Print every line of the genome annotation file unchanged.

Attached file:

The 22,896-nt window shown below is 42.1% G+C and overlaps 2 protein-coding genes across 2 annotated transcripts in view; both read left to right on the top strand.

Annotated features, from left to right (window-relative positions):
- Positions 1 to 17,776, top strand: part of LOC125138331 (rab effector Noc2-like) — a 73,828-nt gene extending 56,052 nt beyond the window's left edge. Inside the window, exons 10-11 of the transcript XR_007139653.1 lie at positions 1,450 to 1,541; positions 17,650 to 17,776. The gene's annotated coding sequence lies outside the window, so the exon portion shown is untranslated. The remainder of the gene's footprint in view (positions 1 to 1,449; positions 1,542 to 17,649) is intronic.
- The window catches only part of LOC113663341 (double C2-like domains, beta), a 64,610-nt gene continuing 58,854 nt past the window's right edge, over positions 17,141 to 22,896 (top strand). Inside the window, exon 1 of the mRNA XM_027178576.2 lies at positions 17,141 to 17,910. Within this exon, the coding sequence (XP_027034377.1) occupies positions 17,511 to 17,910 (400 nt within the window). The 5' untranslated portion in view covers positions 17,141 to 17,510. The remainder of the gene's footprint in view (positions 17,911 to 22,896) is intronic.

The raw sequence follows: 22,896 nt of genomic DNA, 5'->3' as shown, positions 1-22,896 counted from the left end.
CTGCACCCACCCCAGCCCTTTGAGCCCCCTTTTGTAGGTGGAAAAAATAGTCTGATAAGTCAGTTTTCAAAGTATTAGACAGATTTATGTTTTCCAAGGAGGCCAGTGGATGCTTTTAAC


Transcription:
The 22,896-nt window shown below is 42.1% G+C and overlaps 2 protein-coding genes across 2 annotated transcripts in view; both read left to right on the top strand.

Annotated features, from left to right (window-relative positions):
- Positions 1 to 17,776, top strand: part of LOC125138331 (rab effector Noc2-like) — a 73,828-nt gene extending 56,052 nt beyond the window's left edge. Inside the window, exons 10-11 of the transcript XR_007139653.1 lie at positions 1,450 to 1,541; positions 17,650 to 17,776. The gene's annotated coding sequence lies outside the window, so the exon portion shown is untranslated. The remainder of the gene's footprint in view (positions 1 to 1,449; positions 1,542 to 17,649) is intronic.
- The window catches only part of LOC113663341 (double C2-like domains, beta), a 64,610-nt gene continuing 58,854 nt past the window's right edge, over positions 17,141 to 22,896 (top strand). Inside the window, exon 1 of the mRNA XM_027178576.2 lies at positions 17,141 to 17,910. Within this exon, the coding sequence (XP_027034377.1) occupies positions 17,511 to 17,910 (400 nt within the window). The 5' untranslated portion in view covers positions 17,141 to 17,510. The remainder of the gene's footprint in view (positions 17,911 to 22,896) is intronic.

The raw sequence follows: 22,896 nt of genomic DNA, 5'->3' as shown, positions 1-22,896 counted from the left end.
CTGCACCCACCCCAGCCCTTTGAGCCCCCTTTTGTAGGTGGAAAAAATAGTCTGATAAGTCAGTTTTCAAAGTATTAGACAGATTTATGTTTTCCAAGGAGGCCAGTGGATGCTTTTAAC